Your Guide to Navigating College Expenses
Reading time: 5 minutes
September 1st, 2023
When considering the price of college, many people often focus on the cost of tuition. But when it comes to college expenses, tuition is only one part of the full price tag. There are also student fees, room and board (whether that means in the dormitories on campus or off-campus housing), transportation costs, meal plans, textbooks, supplies, assorted daily living expenses, and more.
All this can add up quickly: During the 2022-2023 school year, the average total cost of college for in-state students attending a public, four-year university (and staying on campus) was $27,940 per year, or $111,760 over four years. Out-of-state students who are also attending a public, four-year university and staying on campus can expect to pay $45,240 per year, or $180,960 over four years. (Private university students will pay closer to $57,570 per year, or $230,280 over four years.)
Though these numbers may sound intimidating, the good news is that there are ways to help navigate these expenses.
Start a dedicated savings account
Setting aside a portion of money each month into any traditional savings account is a prudent way to save for your children’s college, or any purpose. You can also establish a custodial account where you contribute money on behalf of a child, who is the beneficiary of the account. These accounts usually don’t have penalties and if set up properly, any returns are taxed at the child’s tax rate (because they technically own the account).
Regardless of the type of savings account you choose, as long as you don’t take funds out, the interest you earn will compound over time. Especially if you take advantage of the current high interest rates on many bank accounts or special accounts, such as a Bank of Hawaii’s bonus rate savings account.
Set up a 529
A 529 plan is a tax-advantaged savings plan that operates similar to a CD, except it is aimed at helping people save for college. Named for Section 529 of the federal tax code (which relates to qualified tuition programs), a 529 plan is typically opened by older family members for child beneficiaries. As long as the funds in a 529 plan are spent on educational purposes, withdrawals can be made both state and federally tax-free.
Open a Certificate of Deposit (CD)
A certificate of deposit (CD) is a type of savings account where you keep your money without taking a withdrawal for a specified length of time, such as one or two years, which you can then typically renew at the end of each term at a refreshed interest rate if you’re not ready to use the money (and want to keep earning interest). In return, CDs generally offer higher interest rates than usual checking or savings accounts.
Unlike 529 plans, CDs offer a guaranteed rate of return during the term so you know exactly what you’ll earn, while 529 plans are largely based on the performance of the stock market (similar to a 401(k) or IRA). This means 529 plans do well when the stock market is performing well, resulting in high-yield investments. But, keep in mind a 529 plan can also go down if the stock market is down or inflation is up.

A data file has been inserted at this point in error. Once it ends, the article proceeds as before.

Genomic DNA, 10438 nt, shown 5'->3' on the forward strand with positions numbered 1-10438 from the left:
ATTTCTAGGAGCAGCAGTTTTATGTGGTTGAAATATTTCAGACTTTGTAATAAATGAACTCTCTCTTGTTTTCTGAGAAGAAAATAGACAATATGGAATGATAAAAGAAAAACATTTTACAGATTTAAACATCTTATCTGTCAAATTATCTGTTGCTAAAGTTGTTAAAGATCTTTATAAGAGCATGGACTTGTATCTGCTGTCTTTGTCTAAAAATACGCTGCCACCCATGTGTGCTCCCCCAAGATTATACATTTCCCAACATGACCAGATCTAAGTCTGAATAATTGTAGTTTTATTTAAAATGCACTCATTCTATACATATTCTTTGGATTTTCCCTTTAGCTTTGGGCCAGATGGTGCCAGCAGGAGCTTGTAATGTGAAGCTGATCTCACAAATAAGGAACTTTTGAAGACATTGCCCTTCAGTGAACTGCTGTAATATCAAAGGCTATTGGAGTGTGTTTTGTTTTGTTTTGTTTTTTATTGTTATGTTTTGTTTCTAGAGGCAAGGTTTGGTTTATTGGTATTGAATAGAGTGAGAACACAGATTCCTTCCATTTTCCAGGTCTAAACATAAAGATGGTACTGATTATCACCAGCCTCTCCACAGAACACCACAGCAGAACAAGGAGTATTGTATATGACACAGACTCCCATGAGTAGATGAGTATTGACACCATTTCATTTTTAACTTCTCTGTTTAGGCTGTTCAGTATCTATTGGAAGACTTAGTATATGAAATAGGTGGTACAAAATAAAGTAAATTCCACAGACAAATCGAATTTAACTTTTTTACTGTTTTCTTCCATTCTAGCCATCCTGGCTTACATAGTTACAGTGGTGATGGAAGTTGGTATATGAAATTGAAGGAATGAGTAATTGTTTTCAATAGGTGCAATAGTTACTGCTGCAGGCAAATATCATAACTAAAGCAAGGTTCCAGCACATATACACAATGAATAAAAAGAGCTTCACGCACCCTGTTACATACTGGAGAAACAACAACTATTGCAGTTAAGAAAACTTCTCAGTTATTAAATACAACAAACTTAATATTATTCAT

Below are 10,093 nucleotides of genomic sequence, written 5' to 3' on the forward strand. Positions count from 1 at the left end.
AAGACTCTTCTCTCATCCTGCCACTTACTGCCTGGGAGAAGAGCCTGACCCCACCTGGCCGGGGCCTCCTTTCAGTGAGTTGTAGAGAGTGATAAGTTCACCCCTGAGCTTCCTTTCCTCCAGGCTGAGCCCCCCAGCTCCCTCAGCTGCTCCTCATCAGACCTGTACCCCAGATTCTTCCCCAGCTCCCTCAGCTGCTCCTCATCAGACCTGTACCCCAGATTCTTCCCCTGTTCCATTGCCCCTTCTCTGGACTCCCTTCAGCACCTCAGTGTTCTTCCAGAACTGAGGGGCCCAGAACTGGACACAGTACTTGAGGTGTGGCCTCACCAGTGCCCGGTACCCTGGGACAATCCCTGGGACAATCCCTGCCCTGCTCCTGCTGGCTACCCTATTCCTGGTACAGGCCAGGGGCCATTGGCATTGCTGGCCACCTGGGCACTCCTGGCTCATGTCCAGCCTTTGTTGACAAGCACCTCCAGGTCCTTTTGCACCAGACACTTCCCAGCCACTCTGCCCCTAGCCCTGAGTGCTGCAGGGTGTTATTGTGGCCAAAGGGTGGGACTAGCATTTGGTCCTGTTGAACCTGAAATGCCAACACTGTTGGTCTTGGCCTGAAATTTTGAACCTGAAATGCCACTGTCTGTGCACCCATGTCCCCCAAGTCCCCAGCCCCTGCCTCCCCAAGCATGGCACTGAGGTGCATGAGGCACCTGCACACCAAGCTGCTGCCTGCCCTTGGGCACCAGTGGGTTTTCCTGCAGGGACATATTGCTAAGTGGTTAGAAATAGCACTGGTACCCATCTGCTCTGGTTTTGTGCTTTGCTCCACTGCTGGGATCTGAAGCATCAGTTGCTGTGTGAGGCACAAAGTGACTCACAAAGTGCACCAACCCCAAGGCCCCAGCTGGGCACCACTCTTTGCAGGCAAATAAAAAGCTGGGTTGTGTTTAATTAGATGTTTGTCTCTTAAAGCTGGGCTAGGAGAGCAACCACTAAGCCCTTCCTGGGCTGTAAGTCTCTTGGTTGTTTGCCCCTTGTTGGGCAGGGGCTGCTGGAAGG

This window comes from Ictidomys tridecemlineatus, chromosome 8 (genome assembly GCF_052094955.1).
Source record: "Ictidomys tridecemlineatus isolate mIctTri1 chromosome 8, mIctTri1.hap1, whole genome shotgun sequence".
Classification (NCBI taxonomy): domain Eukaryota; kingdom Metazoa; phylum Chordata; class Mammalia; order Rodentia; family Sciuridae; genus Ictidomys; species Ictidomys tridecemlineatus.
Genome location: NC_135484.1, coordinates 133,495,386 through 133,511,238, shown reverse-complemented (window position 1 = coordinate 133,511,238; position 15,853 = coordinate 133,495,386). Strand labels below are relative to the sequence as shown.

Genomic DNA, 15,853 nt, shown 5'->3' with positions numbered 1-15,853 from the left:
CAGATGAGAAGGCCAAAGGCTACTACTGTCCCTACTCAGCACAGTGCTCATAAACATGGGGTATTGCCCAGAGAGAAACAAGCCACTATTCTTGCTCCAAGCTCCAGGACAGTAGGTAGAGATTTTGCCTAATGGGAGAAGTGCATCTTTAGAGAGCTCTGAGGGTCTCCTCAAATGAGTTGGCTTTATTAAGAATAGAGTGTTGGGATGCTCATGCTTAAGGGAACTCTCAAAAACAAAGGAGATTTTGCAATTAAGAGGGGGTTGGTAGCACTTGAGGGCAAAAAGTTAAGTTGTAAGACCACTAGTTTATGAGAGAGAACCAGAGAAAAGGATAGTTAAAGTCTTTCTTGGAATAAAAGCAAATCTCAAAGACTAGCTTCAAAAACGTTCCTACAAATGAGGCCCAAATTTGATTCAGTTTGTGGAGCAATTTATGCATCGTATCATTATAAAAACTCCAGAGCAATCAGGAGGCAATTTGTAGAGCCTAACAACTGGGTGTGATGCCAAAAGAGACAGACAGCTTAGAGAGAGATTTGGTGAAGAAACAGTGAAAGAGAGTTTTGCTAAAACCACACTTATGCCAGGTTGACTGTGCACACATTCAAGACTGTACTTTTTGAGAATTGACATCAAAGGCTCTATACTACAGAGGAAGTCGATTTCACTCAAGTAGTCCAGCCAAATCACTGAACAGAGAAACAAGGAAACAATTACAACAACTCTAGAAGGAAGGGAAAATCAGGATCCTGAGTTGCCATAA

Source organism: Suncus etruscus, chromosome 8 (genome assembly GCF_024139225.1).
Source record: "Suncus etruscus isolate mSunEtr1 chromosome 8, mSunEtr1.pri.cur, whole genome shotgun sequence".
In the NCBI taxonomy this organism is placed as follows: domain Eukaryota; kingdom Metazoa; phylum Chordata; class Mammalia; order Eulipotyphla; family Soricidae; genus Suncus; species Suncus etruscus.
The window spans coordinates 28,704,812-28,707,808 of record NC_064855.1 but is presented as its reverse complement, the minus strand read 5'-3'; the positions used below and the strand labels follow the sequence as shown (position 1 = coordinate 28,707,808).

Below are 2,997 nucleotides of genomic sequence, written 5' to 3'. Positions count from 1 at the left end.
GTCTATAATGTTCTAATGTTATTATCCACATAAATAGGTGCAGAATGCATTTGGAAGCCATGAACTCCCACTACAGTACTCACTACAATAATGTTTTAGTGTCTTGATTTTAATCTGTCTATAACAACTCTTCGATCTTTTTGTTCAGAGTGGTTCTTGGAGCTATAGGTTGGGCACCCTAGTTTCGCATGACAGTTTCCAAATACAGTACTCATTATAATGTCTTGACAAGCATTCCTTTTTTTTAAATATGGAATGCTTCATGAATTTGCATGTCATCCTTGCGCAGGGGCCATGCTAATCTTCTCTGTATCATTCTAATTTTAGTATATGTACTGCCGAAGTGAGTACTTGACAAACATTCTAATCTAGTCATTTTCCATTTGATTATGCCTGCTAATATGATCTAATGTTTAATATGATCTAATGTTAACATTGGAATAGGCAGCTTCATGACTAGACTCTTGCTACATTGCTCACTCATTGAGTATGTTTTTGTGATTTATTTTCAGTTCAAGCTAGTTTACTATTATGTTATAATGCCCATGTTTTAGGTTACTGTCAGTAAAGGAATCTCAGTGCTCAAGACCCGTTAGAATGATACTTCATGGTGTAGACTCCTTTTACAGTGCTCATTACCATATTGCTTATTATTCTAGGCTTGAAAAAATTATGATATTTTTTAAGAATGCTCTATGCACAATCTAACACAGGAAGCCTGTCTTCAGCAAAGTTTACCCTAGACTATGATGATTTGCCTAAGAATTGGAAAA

Make a budget to save money
Whether preparing to save for college or any other financial goal, it’s prudent to assess your finances. Examine your income, debt, and monthly budget to see where you can make adjustments or cut back in order to set aside more money each month for college. By incorporating smart spending tips, creating a realistic budget that allows you to save even just a small amount each month, and tracking your spending to make sure you’re not overspending, it becomes easier to stay on track when it comes to saving for education.
Having excessive debt—especially high-interest loans or credit card debt, which can incur substantial monthly fees—is often a major obstacle towards saving money. Create a debt repayment strategy that prioritizes bills with the highest interest rates first or consider consolidating your debt into a personal loan with a lower interest rate, which can save you money in the long term. Avoid risky point-of-sale loans, such as “buy now, pay later” offers, which can quickly accumulate and may have high interest rates and fees.
Maximize your miles
If you’re planning to pay for some college expenses on a debit or credit card, consider using cards that offer cash back bonuses or extra points for purchases you have to make anyway. For example, if you need to buy plane tickets to visit your child at college or for your child to return to Hawaii during summer or winter breaks, consider paying with a card that offers airfare rewards, such as the Hawaiian Airlines® Bank of Hawaii World Elite Mastercard®—that way, your everyday purchases are pulling double duty by helping you earn free, or discounted, flights.
Access Your Equity
If you’re a homeowner, you may be able to apply for a cash-out refinance or a home equity line of credit (HELOC) to access money from the equity in your home.
Ready to get started but not sure where to start? Schedule a call with one of our local team members to discuss your savings options and open the bank account that’s right for you.
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